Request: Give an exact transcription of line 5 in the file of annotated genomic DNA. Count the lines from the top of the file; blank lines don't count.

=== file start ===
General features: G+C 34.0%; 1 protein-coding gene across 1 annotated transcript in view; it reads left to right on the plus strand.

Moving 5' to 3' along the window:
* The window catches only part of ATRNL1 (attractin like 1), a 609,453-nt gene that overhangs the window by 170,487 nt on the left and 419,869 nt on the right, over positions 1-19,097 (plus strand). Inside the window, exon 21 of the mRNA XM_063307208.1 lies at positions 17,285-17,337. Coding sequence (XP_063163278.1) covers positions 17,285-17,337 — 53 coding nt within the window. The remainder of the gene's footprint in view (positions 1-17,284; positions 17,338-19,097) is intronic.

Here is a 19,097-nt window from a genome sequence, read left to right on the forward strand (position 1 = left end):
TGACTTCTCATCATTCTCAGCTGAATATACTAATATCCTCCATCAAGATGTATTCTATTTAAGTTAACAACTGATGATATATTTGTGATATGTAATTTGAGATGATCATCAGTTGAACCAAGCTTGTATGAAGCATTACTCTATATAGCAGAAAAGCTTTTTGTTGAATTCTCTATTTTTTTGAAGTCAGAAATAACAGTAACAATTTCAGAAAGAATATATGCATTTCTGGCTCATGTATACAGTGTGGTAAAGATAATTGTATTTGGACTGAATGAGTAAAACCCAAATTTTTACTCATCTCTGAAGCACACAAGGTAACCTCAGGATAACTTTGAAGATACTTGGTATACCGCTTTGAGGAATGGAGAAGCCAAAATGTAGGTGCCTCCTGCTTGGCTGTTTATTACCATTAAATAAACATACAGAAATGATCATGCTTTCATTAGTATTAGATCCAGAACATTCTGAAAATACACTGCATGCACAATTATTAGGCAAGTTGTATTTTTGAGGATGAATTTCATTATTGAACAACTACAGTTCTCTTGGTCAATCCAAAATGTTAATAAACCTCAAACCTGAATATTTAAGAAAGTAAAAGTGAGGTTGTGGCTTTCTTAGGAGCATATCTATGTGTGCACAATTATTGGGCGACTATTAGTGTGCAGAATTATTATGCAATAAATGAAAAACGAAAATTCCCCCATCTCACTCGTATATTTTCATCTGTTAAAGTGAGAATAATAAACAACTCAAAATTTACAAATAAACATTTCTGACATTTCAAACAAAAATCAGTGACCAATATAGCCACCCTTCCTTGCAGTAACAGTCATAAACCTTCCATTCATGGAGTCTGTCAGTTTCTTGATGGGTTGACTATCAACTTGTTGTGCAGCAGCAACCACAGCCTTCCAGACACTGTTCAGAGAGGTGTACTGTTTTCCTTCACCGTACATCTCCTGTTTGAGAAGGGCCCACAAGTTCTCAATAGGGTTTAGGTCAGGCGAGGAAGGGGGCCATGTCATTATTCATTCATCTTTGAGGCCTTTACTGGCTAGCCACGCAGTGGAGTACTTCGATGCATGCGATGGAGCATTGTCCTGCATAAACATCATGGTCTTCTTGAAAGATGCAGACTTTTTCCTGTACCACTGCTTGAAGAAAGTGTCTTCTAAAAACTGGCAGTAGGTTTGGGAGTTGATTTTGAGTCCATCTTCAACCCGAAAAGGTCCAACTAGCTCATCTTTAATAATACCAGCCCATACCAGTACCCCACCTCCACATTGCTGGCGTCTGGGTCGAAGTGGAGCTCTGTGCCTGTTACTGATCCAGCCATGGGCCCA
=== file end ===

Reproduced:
TGACTTCTCATCATTCTCAGCTGAATATACTAATATCCTCCATCAAGATGTATTCTATTTAAGTTAACAACTGATGATATATTTGTGATATGTAATTTGAGATGATCATCAGTTGAACCAAGCTTGTATGAAGCATTACTCTATATAGCAGAAAAGCTTTTTGTTGAATTCTCTATTTTTTTGAAGTCAGAAATAACAGTAACAATTTCAGAAAGAATATATGCATTTCTGGCTCATGTATACAGTGTGGTAAAGATAATTGTATTTGGACTGAATGAGTAAAACCCAAATTTTTACTCATCTCTGAAGCACACAAGGTAACCTCAGGATAACTTTGAAGATACTTGGTATACCGCTTTGAGGAATGGAGAAGCCAAAATGTAGGTGCCTCCTGCTTGGCTGTTTATTACCATTAAATAAACATACAGAAATGATCATGCTTTCATTAGTATTAGATCCAGAACATTCTGAAAATACACTGCATGCACAATTATTAGGCAAGTTGTATTTTTGAGGATGAATTTCATTATTGAACAACTACAGTTCTCTTGGTCAATCCAAAATGTTAATAAACCTCAAACCTGAATATTTAAGAAAGTAAAAGTGAGGTTGTGGCTTTCTTAGGAGCATATCTATGTGTGCACAATTATTGGGCGACTATTAGTGTGCAGAATTATTATGCAATAAATGAAAAACGAAAATTCCCCCATCTCACTCGTATATTTTCATCTGTTAAAGTGAGAATAATAAACAACTCAAAATTTACAAATAAACATTTCTGACATTTCAAACAAAAATCAGTGACCAATATAGCCACCCTTCCTTGCAGTAACAGTCATAAACCTTCCATTCATGGAGTCTGTCAGTTTCTTGATGGGTTGACTATCAACTTGTTGTGCAGCAGCAACCACAGCCTTCCAGACACTGTTCAGAGAGGTGTACTGTTTTCCTTCACCGTACATCTCCTGTTTGAGAAGGGCCCACAAGTTCTCAATAGGGTTTAGGTCAGGCGAGGAAGGGGGCCATGTCATTATTCATTCATCTTTGAGGCCTTTACTGGCTAGCCACGCAGTGGAGTACTTCGATGCATGCGATGGAGCATTGTCCTGCATAAACATCATGGTCTTCTTGAAAGATGCAGACTTTTTCCTGTACCACTGCTTGAAGAAAGTGTCTTCTAAAAACTGGCAGTAGGTTTGGGAGTTGATTTTGAGTCCATCTTCAACCCGAAAAGGTCCAACTAGCTCATCTTTAATAATACCAGCCCATACCAGTACCCCACCTCCACATTGCTGGCGTCTGGGTCGAAGTGGAGCTCTGTGCCTGTTACTGATCCAGCCATGGGCCCA